- Meeting abstract
- Open Access
Antithrombin (AT) improves inflammation induced microcirculatory disturbance in rat mesentery
© Current Science Ltd 2000
- Published: 21 March 2000
- Vessel Wall
- Multiple Organ Failure
- Leukocyte Adhesion
- Coagulation Cascade
Impairment of the microcirculation is one of the main causes for multiple organ failure (MOF) in critical care patients. Trials with AT substitution in patients with sepsis showed a positive effect on the development and course of MOF. Recent experimental studies indicate that there might be specific AT-effects independent of the coagulation cascade, which can modulate endothelial-leukocyte interaction and vascular permeability.
The effect of AT substitution on LPS-induced microvascular leakage (ML) and leukocyte adhesion (LA) in the rat mesentery was investigated by means of intravital microscopy. Male CD rats were infused with 0.5 mg/kg LPS (E. coli) over 80 min. Vascular leakage was detected with FITC-marked rat serum albumin by fluorescence microscopy and evaluated by grey-value analysis with image processing software. Light microscopy was used to evaluate leukocytes adherence to the vessel wall. Two treated groups received 500 U/kg AT either 20 min prior to or 20 min after the beginning of LPS-infusion. Animals not infused with LPS, either untreated or treated with placebo (albumin), served as controls. One pre-treated group additionally received heparin at a clinically used dosage. Furthermore, interleukin-2 (IL-2) was used to induce ML and treated with AT prior to infusion.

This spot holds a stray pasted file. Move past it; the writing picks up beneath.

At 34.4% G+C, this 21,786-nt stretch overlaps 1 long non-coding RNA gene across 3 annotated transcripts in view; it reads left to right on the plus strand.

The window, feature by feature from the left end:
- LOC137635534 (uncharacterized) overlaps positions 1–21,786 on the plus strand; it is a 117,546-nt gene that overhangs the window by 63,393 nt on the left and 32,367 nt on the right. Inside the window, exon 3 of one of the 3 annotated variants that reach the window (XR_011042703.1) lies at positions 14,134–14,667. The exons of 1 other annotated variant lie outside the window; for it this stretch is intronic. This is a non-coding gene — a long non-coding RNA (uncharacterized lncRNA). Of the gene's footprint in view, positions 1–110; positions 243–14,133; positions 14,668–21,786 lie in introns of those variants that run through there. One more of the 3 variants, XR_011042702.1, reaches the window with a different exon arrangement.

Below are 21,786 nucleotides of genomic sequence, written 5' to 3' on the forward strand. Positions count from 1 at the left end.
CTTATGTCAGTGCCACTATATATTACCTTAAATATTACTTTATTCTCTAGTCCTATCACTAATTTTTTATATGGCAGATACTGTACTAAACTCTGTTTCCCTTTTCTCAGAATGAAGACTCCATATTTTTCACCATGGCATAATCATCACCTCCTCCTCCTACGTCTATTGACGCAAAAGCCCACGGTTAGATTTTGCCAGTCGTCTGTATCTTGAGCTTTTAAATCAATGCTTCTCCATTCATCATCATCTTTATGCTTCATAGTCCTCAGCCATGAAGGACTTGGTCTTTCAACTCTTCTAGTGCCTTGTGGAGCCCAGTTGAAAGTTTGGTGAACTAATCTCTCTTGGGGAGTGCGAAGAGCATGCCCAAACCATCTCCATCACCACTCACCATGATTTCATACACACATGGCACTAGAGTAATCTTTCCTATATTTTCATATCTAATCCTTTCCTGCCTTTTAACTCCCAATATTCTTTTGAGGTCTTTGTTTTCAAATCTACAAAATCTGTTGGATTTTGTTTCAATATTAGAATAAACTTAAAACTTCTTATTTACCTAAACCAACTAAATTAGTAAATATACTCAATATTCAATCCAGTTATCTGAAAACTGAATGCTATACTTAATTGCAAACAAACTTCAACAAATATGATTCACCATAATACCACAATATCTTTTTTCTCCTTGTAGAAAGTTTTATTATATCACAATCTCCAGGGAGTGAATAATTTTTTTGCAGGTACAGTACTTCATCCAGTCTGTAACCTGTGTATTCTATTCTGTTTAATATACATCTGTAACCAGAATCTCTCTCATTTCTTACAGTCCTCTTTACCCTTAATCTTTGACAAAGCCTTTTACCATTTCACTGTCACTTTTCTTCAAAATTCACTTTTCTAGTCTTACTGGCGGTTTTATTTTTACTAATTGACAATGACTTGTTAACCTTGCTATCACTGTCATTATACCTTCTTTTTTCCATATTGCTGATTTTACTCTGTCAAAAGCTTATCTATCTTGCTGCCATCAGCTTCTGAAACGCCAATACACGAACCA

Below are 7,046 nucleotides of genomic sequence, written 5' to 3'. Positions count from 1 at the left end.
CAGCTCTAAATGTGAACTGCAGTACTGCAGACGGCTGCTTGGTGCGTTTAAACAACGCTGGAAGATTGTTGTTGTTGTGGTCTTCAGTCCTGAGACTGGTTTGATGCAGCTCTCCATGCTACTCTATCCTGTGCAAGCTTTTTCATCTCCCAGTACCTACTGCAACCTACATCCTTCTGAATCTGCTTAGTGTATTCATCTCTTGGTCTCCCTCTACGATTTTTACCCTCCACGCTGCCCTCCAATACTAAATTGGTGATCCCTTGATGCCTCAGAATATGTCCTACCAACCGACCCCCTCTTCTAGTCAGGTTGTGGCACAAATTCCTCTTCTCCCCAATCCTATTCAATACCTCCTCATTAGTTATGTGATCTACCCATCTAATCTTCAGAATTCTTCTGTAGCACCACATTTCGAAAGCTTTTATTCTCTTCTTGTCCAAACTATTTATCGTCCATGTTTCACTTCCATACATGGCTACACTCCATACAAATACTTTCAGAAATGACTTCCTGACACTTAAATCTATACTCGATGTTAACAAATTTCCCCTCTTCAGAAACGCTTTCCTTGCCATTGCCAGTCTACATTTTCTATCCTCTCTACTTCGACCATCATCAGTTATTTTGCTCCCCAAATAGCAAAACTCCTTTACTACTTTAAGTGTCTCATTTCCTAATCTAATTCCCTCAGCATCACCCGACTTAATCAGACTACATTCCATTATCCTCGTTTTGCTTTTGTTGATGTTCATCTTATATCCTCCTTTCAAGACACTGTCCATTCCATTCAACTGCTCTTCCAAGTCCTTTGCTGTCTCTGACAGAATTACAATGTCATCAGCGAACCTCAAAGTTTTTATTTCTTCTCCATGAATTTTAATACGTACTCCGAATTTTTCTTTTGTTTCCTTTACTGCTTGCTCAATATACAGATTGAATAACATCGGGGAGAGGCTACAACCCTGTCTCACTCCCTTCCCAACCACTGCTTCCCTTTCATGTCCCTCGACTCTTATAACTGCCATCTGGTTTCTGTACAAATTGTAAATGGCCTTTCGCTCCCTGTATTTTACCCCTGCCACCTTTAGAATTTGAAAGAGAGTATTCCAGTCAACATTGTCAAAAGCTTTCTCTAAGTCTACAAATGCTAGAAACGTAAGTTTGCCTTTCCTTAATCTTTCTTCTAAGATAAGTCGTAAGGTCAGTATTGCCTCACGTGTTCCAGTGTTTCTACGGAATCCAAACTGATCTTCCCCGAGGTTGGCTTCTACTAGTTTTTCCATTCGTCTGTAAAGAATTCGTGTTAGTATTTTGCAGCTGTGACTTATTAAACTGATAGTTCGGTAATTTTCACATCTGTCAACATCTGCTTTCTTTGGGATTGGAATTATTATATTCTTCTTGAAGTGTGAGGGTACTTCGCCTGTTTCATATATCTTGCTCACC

LPS-infusion led to a significant increase of ML and LA compared to controls. Both effects were reduced to the level of controls by the substitution of AT. No significant differences were found between the pre-treated or the post-treated group. IL-2 induced ML was also reduced by treatment with AT.
Substitution of AT, even when given after LPS, ameliorates vascular leakage and leukocyte adhesion to the vessel wall. Together, these effects improve flow conditions in the microcirculation. Hence IL-2-induced leakage could also be modulated by AT and a direct effect by AT on leukocyte adhesion seems to be likely.